But the enjoyments of sense, if pursued with the utmost prudence and moderation, will be found to be, at best, but innocent. There is nothing in them that shows the excellency of our constitution above that of the creatures below us; and consequently, it is not in their nature to yield that generous and sublime delight, that arises from exercises of piety and virtue. Nay, there is really something mortifying that attends a just estimate and consideration of them, as they discover to us the weakness and imperfection of our present frame, and the disorders to which it is liable. For by means of that very animal composition, which renders us capable of enjoyments of this kind, we are subject to innumerable inconveniences; not only to ungoverned passions, and the fatal extravagances that they continually produce, but to dejection of spirits, confused and melancholy thoughts, sickness, pain, and all the evils of mortality. And if the indulgences of sense, even

when they are most regular, yield so little comfort on a review, and are rather a humiliating consideration than a source of real satisfaction to the mind, in what a disagreeable light must the excesses of luxury and vicious pleasure appear, upon cool and impartial reflection! These, the natural consequences of which, where there is not a hardened, insensible temper, are nothing but confusion, shame, and remorse, cannot bear a comparison with the rational pleasures of religion, which, the more they are considered, must be the more thoroughly approved. Religious pleasures are of all others the most pure and unmixt, not interrupted in the enjoyment with disquieting suspicions, nor succeeded by uneasy terrors. And this is one of their most noble and most recommending properties; a property that can never belong to any enjoyments, however, for the moment they last, transporting, however applauded or admired, that reason condemns. And nothing can more fully demonstrate the folly of such irregular indulgences than this, that it is absolutely impossible for any man to be happy, whose favorite gratifications leave a sting behind them, who is ashamed of his conduct and at variance with himself.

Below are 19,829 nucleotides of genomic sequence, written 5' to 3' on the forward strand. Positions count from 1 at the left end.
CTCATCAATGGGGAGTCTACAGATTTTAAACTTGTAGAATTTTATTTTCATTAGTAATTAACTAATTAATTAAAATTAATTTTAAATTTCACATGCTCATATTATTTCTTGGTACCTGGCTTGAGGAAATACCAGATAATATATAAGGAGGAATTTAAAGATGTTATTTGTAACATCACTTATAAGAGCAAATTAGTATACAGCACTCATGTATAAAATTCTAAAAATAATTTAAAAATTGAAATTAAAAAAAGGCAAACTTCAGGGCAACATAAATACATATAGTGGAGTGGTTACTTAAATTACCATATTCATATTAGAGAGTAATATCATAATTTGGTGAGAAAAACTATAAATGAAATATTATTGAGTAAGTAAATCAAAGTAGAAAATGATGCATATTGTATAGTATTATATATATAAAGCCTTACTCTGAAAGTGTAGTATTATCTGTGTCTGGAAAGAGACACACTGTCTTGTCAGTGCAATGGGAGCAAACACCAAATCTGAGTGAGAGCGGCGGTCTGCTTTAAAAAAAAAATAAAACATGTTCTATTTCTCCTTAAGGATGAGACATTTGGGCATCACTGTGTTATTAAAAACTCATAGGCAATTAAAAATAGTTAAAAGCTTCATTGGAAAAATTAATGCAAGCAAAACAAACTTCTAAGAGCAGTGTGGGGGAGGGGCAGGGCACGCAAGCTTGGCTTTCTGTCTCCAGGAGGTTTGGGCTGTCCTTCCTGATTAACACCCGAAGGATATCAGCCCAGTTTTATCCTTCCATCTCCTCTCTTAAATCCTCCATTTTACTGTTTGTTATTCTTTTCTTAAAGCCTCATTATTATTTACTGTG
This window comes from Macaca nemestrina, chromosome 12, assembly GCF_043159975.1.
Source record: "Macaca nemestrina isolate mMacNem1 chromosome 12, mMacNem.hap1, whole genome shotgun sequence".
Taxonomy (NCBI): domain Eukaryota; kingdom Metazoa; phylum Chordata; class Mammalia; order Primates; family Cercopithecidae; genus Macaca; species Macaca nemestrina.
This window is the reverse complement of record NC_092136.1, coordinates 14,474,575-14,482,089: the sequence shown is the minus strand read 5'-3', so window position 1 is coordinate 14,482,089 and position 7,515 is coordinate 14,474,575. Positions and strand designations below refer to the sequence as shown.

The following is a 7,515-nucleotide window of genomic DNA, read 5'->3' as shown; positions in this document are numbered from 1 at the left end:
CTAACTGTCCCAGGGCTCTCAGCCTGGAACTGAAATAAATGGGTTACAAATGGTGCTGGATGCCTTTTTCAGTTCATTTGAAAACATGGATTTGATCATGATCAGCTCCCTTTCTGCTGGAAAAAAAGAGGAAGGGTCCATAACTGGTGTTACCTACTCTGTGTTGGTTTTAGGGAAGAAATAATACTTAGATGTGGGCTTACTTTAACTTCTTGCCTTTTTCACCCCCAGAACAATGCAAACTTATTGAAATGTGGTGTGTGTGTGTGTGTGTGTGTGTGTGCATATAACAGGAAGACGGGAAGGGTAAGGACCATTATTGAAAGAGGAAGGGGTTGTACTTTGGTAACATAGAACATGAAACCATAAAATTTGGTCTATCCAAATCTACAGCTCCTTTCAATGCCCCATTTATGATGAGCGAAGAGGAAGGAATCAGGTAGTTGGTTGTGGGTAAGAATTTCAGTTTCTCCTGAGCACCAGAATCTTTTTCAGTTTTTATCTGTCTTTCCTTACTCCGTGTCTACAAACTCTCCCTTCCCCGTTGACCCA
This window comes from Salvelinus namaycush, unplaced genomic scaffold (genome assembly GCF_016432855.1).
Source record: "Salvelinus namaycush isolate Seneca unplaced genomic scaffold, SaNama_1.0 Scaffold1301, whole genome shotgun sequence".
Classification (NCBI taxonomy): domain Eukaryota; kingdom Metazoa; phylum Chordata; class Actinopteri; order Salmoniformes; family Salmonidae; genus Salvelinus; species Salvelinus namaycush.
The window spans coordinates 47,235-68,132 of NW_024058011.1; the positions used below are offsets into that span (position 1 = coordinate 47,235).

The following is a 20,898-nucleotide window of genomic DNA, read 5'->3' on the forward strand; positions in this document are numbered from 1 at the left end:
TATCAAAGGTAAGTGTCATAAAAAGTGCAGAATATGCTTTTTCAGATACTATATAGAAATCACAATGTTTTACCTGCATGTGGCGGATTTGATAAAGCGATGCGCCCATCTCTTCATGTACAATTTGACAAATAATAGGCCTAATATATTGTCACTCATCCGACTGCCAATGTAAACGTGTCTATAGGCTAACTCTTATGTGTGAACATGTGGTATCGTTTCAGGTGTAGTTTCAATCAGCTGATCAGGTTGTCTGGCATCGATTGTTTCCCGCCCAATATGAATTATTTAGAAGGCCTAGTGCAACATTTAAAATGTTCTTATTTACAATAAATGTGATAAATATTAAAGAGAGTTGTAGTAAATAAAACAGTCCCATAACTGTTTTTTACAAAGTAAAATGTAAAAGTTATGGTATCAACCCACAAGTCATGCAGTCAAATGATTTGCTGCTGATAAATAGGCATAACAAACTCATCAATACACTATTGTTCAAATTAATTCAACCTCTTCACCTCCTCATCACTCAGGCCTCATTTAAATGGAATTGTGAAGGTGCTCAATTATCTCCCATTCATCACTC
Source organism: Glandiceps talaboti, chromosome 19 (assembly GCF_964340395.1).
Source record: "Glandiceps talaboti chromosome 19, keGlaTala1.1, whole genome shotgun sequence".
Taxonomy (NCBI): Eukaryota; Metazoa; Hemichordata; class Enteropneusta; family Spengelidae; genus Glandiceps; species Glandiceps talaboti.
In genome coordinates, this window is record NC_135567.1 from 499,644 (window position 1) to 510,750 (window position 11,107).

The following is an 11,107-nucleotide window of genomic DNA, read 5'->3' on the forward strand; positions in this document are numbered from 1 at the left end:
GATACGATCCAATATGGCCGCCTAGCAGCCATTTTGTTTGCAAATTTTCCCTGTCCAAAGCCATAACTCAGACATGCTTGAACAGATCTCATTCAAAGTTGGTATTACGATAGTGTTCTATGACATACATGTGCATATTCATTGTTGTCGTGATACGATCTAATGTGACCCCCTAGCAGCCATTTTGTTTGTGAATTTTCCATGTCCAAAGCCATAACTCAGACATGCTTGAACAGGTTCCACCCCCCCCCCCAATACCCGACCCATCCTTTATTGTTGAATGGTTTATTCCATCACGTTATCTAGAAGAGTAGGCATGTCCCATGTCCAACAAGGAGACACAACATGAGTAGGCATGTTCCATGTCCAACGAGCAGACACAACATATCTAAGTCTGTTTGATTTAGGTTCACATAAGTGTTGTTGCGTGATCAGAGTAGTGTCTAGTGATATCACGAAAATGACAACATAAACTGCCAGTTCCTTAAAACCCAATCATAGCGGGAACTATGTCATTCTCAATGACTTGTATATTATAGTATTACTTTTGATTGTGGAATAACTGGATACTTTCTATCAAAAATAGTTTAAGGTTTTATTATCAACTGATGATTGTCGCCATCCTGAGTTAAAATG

The pleasures of religion depend entirely on ourselves, and not on those numberless accidents, which may either prevent, or blast, or entirely

destroy all outward pleasures; not on the senses, which may lose their quickness; not on the animal passions, which may grow faint and languid; not on the return of an overloaded and jaded appetite; not on mutual agreement and confederacy; not on critical seasons, and special opportunities; not on the jealousies, passions, and opposite interests of our fellow creatures. These things have almost the sole influence in forming and disposing of the pleasures of the ambitious and the sensualist; but those that spring from virtue are free and independent. Being seated in the mind, they may be enjoyed in their greatest refinement when the body decays, and the edge of all its appetites is blunted. The malice and power of the most formidable oppressors, who may take from us all the outward accommodations of life, cannot deprive us of them. They forsake us not, even in solitude. But if we were banished the society of all mankind, a consciousness of our integrity, while we conversed in the world, and a reflection on the simplicity and rectitude of our manners, would furnish out a great and noble entertainment. And as the pleasures of a good life depend entirely on ourselves, it is in our power to be always increasing them by a greater proficiency in virtue; whereas, those of sense are according to fixed and stated laws of nature, by us unalterable. We may, indeed, animate and raise our imagina